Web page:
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Pro-life, regardless of skin color

The black perspective is missing from the abortion debate

Monica Sparks (left) and her twin sister Jessica Ann Tyson Getty Images/hoto by Steven M. Herppich/AFP

Pro-life, regardless of skin color

Did you know that there are women who were raised in conservative evangelical homes who now support legal abortion for what they claim to be moral reasons?

Last month, the Los Angeles Times published yet another one of these well-worn stories in its profile of Christy Berghoef. The headline: “As Supreme Court weighs abortion, Christians challenge what it means to be ‘pro-life.’” Berghoef is a liberal white Christian who used to pray “for abortions to end” and now believes “abortions should never be outlawed.” According to the article, Berghoef “is part of a new, if disconcerting, breed of Christians challenging the teachings of their elders.”

The article’s subtext paints the usual background picture of pro-life Christianity defined by rigid, moralistic, small-town whites being disrupted by the compassionate, newly enlightened Berghoef. Her enlightenment came in part, we learn, from her time away from her hometown of Holland, Mich., when she took a job in Washington, D.C., and saw “homelessness and poverty on her walks to work.”

But Berghoef didn’t need to travel to my neck of the woods to expand her horizons. A few miles away from where she grew up in Michigan, my good friend Monica Sparks is a Kent County commissioner. Sparks is an African American, a Christian, and a Democrat who is the president of Democrats for Life of America.

“As a black woman, I sincerely appreciate that DFLA’s mission, to preserve life from womb to tomb, includes an understanding and focus on racial injustices and the needs of minority communities,” she said, after accepting her new role with the organization, adding, “One of our top priorities will be to educate our party on the racist implications of public funding of abortion. Abortion is ending the lives of black babies across the country at an alarming rate. To battle racism, we must end the high abortion rate, but we must also commit to fighting poverty, improving schools, and improving opportunities for all Americans.”

Far too many in the media frame the debate over abortion as limited to white conservatives and white liberals.

Sparks and her twin sister were born to a drug-addicted mother and had a difficult childhood, during which they were placed in the foster care system and split up. A year later, they were adopted and reunited by members of the Church of God in Christ, America’s largest and fastest-growing African American denomination, with more than 6.5 million members nationwide.

In November 2019, the Church of God in Christ issued a formal proclamation, which states, among other things: “Whereas abortion is the killing of the innocent, which is against Scripture (Exodus 20:13, Psalm 106:35–38, 2 Kings 17:17, Deuteronomy 5:17, Revelation 22:15). Abortion is genocide. Abortion must end to protect the life of the unborn. The Church of God in Christ opposes elective abortions. This issue of personhood has haunted America since the Dred Scott, Plessy v. Ferguson and Roe v. Wade decisions. Just as slavery was overturned in America, Jim Crow was defeated and Nazi Germany was overthrown, it is our prayer that the heinous industry of abortion will become morally reprehensible worldwide.”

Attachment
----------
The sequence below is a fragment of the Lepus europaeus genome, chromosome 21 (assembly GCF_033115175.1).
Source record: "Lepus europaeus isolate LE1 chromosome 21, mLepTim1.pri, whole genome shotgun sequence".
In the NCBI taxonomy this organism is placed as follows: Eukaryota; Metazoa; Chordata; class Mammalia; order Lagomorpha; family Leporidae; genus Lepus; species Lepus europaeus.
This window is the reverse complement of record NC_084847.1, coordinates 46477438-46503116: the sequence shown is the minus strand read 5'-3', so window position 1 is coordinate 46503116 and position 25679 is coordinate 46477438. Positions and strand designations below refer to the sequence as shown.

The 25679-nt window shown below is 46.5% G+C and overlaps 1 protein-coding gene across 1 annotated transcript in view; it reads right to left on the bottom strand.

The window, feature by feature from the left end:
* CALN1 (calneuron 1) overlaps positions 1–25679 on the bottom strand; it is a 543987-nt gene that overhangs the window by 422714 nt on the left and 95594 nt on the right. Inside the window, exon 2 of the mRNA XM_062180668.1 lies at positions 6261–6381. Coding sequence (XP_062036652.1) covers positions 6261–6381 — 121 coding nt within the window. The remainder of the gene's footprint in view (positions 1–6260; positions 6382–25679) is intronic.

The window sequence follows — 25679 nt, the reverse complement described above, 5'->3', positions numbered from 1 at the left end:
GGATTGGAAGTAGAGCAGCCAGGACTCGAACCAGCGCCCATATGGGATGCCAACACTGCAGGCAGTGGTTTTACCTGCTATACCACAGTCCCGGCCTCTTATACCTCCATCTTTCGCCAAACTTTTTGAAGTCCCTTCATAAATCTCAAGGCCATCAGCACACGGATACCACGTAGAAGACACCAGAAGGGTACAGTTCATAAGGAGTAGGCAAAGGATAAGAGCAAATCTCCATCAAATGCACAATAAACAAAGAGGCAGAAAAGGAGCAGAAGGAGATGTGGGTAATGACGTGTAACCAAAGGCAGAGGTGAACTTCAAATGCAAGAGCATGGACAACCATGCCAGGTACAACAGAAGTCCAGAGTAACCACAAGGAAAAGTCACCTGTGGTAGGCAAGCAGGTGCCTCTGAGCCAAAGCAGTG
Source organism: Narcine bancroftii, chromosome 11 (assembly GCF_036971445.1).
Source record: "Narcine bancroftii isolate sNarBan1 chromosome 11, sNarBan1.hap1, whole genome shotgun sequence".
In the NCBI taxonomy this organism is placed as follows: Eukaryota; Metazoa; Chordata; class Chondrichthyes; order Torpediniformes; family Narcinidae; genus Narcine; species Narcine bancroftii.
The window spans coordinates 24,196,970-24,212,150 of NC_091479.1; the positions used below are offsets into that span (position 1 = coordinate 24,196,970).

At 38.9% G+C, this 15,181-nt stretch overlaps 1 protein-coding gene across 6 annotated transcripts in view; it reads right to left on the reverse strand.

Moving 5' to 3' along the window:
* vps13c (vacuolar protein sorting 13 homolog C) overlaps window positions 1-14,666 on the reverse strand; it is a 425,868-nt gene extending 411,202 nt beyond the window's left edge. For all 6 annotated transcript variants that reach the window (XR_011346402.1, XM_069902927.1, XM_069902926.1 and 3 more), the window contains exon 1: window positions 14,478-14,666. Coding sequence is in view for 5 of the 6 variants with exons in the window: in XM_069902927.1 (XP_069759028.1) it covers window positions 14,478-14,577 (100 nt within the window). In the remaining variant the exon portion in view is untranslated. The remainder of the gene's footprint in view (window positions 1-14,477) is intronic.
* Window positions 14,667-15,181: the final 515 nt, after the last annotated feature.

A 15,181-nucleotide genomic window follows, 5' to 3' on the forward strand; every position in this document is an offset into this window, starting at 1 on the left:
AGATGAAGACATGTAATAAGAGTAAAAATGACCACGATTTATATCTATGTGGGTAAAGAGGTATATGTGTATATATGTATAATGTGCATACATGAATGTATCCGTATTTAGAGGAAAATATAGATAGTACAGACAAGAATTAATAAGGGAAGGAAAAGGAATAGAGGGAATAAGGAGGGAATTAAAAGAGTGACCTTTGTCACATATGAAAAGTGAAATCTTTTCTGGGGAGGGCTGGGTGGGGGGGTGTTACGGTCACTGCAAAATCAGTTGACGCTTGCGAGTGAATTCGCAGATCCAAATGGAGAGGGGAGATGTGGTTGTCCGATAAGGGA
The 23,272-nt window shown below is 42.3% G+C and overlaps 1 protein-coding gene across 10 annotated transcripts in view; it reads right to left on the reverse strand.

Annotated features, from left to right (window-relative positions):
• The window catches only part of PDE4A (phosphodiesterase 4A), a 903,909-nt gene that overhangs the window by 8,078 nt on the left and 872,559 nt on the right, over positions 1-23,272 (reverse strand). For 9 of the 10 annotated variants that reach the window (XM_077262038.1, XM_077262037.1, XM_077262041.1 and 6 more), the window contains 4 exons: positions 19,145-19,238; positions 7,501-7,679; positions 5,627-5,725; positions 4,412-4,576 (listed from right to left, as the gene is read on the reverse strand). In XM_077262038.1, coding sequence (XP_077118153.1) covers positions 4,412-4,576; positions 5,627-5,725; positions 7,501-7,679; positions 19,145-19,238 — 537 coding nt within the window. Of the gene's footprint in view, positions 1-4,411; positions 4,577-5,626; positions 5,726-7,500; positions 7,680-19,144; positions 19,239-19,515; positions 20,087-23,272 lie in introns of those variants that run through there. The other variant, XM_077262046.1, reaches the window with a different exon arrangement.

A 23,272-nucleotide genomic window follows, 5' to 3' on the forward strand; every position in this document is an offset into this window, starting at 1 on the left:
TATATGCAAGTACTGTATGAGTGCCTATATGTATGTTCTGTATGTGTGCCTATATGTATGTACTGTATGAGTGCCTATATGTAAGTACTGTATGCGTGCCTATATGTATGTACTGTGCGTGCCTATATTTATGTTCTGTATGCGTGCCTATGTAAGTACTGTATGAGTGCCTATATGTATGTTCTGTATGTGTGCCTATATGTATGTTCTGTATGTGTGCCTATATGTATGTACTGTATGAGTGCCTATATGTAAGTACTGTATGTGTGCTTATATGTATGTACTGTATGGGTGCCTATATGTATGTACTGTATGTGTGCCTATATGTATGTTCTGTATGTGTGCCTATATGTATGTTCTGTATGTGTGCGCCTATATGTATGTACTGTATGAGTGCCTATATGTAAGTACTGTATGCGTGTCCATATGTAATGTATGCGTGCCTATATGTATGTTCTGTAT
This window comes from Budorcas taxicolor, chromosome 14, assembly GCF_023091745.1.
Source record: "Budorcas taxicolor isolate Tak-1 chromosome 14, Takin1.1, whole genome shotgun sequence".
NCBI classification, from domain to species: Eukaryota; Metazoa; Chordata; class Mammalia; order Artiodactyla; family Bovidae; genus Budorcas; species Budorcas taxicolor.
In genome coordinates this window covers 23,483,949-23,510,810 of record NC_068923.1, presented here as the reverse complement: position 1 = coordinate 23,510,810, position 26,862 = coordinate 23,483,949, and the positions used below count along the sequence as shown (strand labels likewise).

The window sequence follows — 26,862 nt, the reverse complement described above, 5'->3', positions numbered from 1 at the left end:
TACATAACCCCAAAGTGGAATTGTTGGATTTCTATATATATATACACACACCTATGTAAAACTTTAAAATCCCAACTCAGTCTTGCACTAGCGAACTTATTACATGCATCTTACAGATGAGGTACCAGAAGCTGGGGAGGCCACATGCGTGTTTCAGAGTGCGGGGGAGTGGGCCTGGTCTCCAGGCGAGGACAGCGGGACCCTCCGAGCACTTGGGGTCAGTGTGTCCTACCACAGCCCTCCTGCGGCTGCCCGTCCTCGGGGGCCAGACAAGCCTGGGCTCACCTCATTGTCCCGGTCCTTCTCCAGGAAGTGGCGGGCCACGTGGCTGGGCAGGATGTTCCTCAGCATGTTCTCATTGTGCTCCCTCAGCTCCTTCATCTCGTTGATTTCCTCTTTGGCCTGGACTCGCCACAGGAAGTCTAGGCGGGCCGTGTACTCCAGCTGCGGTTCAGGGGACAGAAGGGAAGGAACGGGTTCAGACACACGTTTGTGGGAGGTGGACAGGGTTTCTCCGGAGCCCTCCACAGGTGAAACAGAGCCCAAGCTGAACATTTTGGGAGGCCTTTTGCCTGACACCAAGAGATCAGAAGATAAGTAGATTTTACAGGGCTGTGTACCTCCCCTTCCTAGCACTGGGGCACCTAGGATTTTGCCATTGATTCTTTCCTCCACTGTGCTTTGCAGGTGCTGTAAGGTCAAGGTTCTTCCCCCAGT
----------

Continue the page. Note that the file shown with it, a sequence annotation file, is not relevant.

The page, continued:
The Church of God in Christ has an extremely strong presence in Michigan, home to its current presiding bishop. We can safely conclude that the denomination’s leadership has spent at least as much time as Christy Berghoef contemplating the theological and moral implications of abortion law. So why is yet another spiritual journey of a small-town white woman from being strongly pro-life to being pro-abortion so important for us to hear about?

It is a signal that far too many in the media frame the debate over abortion as limited to white conservatives and white liberals. Many pro-abortion advocates clearly believe that the views of white suburban women define the boundaries of the abortion issue in America. That just isn’t so. Monica Sparks—a black, Christian, pro-life Democrat born into challenging circumstances—does not fit those boundaries. The Church of God in Christ does not fit within those boundaries. The boundaries are false.

Black people are disproportionately affected by abortion and have very different perspectives that often do not fit neatly into the ideological Republican-Democrat binary. That is not to downplay the irreconcilable differences between those parties’ views. While we don’t all agree on what to do politically and ideologically, we believe black voices and perspectives are sorely missing from a discussion that is controlled almost exclusively by mainstream media liberals. Including black Americans might help the entire country find a little more common ground.

Dean Nelson

The Rev. Dean Nelson serves as the vice president of government relations for the Human Coalition, one of the largest pro-life organizations in the United States. He also serves as the chairman of the Douglass Leadership Institute, an education organization advocating for human dignity, strong families, and limited government. Rev. Nelson is a licensed minister from Salem Baptist Church in Marshall, Va., and an ordained bishop with Wellington Boone Ministries.

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